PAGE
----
Every time I walk by a Williams-Sonoma store, I am pulled in by a force that is stronger than any top-of-the-line vacuum on the market. Ever since I can remember, the store has had such a refined feel to it, and the staff is always so welcoming and willing to help. I cannot tell you how many times I’ve walked in to browse and been greeted with a snack or beverage. It’s kind of like going to a dear friend’s home. A friend who can cook. Really well. 😉
Last weekend, Kenny, Cody, and I attended one of their free classes. Yes, folks, they will teach you some pretty amazing techniques and ideas… without charging you a thing. Oh – and you get to taste the creations at the end! Win-win! I’d always wanted to go to one of these, and when I saw this class was called “From the Garden”, and that they’d be some type of canning, I was in. You know I love to pickle beets (here’s my blog about that), but canning/pickling itself is one of those things I just don’t do enough of. So, I figured it I went, I’d get the motivation I needed. It worked. I’m dying to start up again after the wedding.
We walked in, and were immediately greeting by Chef Gina, whose caffeinated effervescence was contagious. If you’re ever able to attend one of her classes, I cannot tell you how much you’ll enjoy her super-fun, sweet style. “Welcome in, folks! We’re going to be making pickles today!” After introducing herself and her assistant, she was off and running. She talked about the importance of sterilizing jars when canning, and showed us this new item (or at least new to me!) made by the Ball company that can sterilize your jars in only 12 minutes. What?! I’ve done it either in the dishwasher, which takes a ton of time, as well as water…or by boiling it in big pots for what seems like forever. Great tip! This contraption also will help can your pickles, jams, tomatoes… whatever you’re canning…. without a worry. Now don’t get me wrong… this class wasn’t on the wonders of a product they were selling, it’s just that I am a major gadget girl and this one was extraordinary. I’ll give you a link at the bottom of the blog so you can take a look at this beauty.
Chef Gina walked us through the various stages of making Classic Dill Pickles, including tips like striping the peel (it’s not a taste thing – it just looks really pretty in the jar) to talking about different cuts to make for the onions, depending on how you’d like the jar to appear. I’ve shared the recipe here, which can also be found on Williams-Sonoma’s website.
After the tasting of the pickles (wowee!), Chef Gina treated us to a delicious treat: she and her assistant had made a couple of jams a few days earlier for us to try! There was a Strawberry-Lemon, and a Blackberry-Lime. Of course, you can’t just eat jam from a spoon for a true taste… okay, so I know you technically can… but that’s no fun! So, we were each given a little cup of homemade vanilla ice cream with the jams on top. I think this was Cody’s favorite part of the class 😉 Those recipes were from the book that comes with the Ball Fresh Tech.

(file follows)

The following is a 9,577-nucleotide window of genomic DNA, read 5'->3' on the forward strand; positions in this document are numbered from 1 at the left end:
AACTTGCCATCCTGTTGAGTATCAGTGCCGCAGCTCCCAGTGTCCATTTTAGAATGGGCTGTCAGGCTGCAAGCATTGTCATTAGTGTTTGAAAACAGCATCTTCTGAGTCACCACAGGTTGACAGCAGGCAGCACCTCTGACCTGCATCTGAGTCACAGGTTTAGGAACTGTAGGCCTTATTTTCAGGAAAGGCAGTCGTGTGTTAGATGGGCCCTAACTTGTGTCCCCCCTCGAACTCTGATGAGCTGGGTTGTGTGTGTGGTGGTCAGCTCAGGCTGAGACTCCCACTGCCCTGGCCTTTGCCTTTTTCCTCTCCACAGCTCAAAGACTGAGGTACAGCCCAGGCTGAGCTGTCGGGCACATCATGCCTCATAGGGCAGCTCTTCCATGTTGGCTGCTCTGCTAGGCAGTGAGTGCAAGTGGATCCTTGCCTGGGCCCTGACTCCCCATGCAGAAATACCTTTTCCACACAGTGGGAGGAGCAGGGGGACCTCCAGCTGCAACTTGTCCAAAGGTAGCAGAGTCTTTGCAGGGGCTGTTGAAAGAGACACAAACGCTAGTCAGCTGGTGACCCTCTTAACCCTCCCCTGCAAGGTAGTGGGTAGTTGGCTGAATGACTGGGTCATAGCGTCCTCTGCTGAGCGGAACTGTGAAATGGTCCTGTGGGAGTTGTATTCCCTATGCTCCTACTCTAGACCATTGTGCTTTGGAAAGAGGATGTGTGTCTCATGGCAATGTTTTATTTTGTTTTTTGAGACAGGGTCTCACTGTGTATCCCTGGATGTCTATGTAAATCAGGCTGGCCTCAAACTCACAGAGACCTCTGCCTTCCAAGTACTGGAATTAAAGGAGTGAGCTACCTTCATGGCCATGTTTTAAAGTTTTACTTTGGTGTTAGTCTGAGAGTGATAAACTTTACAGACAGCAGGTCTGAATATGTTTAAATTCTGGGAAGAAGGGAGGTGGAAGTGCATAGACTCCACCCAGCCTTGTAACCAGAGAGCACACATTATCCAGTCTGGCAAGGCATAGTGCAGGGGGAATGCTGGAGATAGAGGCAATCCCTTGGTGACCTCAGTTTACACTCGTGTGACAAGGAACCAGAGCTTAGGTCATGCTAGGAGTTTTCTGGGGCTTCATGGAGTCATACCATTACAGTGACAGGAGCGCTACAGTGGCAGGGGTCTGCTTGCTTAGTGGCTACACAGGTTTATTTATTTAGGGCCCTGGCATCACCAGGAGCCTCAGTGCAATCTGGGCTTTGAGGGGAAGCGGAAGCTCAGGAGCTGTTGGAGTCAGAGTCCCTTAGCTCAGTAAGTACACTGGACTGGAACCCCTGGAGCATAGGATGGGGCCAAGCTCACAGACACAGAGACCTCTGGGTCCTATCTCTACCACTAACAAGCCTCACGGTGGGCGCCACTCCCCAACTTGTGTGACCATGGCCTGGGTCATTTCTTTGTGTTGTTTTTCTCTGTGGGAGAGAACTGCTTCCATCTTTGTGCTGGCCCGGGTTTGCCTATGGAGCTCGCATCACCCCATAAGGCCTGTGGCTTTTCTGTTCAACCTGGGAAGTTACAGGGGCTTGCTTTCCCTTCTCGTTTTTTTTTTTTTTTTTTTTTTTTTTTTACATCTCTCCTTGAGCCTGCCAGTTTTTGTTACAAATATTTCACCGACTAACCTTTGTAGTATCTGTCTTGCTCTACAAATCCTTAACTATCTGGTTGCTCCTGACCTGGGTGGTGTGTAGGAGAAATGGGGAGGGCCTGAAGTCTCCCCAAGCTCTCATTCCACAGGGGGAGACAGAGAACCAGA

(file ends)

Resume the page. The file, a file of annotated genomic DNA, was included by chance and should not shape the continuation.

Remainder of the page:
All in all, it was a wonderful hour of fun, techniques, and deliciousness. I cannot wait to go again! Here’s a link to their next few classes, including one on Artichokes, one on Risotto, and another on Pizza!
Classic Dill Pickles
These homemade pickles are prepared with a brine that includes our pickling spices, a classic English blend of aromatic allspice, coriander, yellow mustard, fennel and bay leaves; cayenne and black pepper add a hint of zesty heat. Adapted from a recipe by Williams-Sonoma.
- 3 cups distilled white vinegar
- 2 Tbs. kosher salt
- 6 Tbs. pickling spices
- 6 Tbs. dill seeds
- 24 fresh dill sprigs
- 6 lb. cucumbers, cut into slices 1/2 inch thick
- 1 small white onion, cut lengthwise into thin slices
Have ready 6 hot, sterilized one-pint canning jars and their lids.
In a large nonreactive saucepan over medium-high heat, combine the vinegar and salt. Add 3 cups water and bring to a boil, stirring to dissolve the salt.
Meanwhile, in each jar, place 1 Tbs. pickling spices, 1 Tbs. dill seeds and 4 dill sprigs. Layer the cucumber and onion slices in the jars, packing them tightly and avoiding large gaps. Fill the jars to within 3/4 inch of the rims.
Ladle the hot brine into the jars, leaving 1/2 inch of headspace. Remove any air bubbles and adjust the headspace, if necessary. Wipe the rims clean and seal tightly with the lids.
To process the jars, put the sealed jars in a large deep pot and add enough water to cover by 2 inches. Bring the water to a boil, cover the pot and boil the jars for 7 minutes, taking care that they are submerged at all times. Using long-handled tongs, transfer to a towel-lined surface to cool.
Let the jars stand undisturbed for 24 hours and then set them aside for 2 weeks to allow the flavors to develop. The sealed jars can be stored in a cool, dark place for up to 1 year. If a seal has failed, store the jar in the refrigerator for up to 1 week. Makes 6 one-pint jars.
Here’s a wonderful clip about Aunt Bea’s pickles, from The Andy Griffith Show – enjoy!
Click here to read more about the Ball Fresh TECH Automatic Canning System. PS: wouldn’t it make a perfect wedding gift? hint, hint… 😉
Have you ever attended a fun cooking class? Tell me about it here!
One thought on “Making Pickles at Williams-Sonoma”
Reblogged this on sockmonkeyskitchen and commented:
Happy National Canning Day! Here’s something you should try today!